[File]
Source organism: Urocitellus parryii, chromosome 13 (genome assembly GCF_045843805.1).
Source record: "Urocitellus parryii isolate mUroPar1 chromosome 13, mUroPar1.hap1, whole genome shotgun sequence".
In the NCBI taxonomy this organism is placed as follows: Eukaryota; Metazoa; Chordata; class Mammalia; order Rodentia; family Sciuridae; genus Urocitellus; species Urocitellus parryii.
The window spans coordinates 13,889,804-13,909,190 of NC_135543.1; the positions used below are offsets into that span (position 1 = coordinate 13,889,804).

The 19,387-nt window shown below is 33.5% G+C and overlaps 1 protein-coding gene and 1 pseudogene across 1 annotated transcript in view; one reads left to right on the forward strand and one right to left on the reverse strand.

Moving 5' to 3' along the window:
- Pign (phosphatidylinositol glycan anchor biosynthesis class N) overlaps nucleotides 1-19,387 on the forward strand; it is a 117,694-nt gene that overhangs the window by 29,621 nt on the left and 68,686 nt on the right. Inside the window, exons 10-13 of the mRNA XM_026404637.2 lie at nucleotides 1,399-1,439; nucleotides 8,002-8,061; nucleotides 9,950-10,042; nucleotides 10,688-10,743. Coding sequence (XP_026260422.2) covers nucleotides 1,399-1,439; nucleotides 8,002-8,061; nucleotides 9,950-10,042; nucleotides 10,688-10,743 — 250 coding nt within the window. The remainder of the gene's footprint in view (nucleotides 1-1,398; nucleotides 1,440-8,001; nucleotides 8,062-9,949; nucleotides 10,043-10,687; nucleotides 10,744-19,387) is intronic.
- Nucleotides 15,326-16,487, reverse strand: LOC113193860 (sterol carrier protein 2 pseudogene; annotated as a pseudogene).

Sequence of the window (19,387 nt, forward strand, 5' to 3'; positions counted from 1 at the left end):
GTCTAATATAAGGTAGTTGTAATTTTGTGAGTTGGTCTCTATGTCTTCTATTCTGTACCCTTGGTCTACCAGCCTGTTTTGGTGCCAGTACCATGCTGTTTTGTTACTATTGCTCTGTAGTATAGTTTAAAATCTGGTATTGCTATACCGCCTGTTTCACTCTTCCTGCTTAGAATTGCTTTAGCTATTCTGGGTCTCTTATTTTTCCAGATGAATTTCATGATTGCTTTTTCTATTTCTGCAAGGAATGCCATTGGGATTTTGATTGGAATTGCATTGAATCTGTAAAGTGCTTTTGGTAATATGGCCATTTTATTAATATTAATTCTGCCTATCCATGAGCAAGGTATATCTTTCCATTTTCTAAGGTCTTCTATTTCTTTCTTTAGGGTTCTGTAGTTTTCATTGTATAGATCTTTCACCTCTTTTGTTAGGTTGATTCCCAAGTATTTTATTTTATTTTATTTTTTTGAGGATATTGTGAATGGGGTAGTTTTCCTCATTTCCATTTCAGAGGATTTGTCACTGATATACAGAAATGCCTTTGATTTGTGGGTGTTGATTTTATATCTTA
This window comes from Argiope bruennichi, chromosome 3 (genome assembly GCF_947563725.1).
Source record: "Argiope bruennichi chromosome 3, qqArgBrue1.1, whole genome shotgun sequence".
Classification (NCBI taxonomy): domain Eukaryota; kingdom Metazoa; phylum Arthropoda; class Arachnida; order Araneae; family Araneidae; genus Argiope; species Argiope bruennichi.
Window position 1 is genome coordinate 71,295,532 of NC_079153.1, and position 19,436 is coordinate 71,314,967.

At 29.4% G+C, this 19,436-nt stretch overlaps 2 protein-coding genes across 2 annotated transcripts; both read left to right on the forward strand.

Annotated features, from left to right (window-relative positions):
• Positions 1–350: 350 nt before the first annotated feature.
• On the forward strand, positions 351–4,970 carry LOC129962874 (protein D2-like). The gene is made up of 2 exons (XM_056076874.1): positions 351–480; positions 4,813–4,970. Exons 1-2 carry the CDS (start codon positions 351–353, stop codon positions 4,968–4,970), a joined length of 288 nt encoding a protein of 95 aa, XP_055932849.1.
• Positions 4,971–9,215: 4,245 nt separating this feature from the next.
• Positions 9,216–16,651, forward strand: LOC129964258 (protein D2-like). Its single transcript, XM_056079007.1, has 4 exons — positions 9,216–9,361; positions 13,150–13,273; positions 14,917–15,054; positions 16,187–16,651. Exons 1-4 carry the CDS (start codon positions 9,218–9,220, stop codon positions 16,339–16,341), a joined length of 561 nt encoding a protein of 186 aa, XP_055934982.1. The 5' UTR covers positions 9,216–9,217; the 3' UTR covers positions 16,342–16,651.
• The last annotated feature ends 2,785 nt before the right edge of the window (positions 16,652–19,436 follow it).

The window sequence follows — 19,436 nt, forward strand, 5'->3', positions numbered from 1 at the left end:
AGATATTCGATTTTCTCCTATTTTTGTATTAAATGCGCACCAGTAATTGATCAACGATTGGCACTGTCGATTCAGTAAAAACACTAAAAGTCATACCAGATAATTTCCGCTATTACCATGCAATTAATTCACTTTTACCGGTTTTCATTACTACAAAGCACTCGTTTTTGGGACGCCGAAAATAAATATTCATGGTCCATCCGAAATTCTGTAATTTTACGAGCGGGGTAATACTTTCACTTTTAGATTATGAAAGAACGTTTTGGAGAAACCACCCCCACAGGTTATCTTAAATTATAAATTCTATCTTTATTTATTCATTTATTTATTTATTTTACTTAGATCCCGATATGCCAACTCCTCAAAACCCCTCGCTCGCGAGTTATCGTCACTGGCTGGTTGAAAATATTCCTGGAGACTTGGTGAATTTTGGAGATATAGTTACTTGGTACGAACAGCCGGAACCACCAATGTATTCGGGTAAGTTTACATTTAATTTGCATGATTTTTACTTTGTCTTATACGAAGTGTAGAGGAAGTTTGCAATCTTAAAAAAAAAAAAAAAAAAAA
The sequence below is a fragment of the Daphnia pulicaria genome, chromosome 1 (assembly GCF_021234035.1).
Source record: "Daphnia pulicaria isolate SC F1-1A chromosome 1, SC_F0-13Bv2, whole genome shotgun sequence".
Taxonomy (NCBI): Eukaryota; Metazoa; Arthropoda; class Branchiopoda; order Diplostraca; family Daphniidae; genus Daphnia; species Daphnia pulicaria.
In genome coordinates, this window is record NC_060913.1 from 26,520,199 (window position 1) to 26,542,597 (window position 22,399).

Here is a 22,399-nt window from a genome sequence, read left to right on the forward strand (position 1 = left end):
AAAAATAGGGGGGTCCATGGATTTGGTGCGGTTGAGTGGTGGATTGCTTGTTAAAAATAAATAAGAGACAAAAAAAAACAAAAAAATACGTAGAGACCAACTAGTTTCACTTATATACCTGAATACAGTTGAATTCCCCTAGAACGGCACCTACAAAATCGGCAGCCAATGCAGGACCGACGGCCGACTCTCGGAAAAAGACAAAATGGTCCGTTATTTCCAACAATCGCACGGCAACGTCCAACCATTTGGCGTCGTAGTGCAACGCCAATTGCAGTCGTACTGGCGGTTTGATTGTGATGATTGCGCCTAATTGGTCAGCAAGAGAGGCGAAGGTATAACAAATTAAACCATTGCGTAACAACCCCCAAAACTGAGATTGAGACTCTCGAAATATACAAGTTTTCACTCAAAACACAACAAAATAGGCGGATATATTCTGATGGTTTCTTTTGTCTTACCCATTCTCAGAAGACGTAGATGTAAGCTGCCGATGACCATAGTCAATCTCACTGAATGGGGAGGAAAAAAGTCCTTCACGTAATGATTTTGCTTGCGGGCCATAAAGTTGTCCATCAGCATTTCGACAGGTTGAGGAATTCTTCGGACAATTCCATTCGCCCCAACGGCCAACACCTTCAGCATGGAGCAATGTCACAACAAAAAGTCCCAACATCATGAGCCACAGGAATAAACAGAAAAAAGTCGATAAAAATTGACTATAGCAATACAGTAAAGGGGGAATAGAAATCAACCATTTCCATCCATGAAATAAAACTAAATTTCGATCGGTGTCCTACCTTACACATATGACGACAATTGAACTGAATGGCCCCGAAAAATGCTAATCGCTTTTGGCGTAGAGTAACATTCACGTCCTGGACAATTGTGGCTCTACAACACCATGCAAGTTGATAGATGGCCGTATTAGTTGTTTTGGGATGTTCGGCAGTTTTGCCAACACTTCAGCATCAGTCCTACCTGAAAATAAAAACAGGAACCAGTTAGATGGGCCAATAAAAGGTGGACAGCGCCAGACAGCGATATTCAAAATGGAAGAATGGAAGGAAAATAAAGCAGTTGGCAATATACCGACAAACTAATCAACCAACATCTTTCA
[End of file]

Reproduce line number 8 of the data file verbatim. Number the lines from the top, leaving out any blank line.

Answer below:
- Nucleotides 15,326-16,487, reverse strand: LOC113193860 (sterol carrier protein 2 pseudogene; annotated as a pseudogene).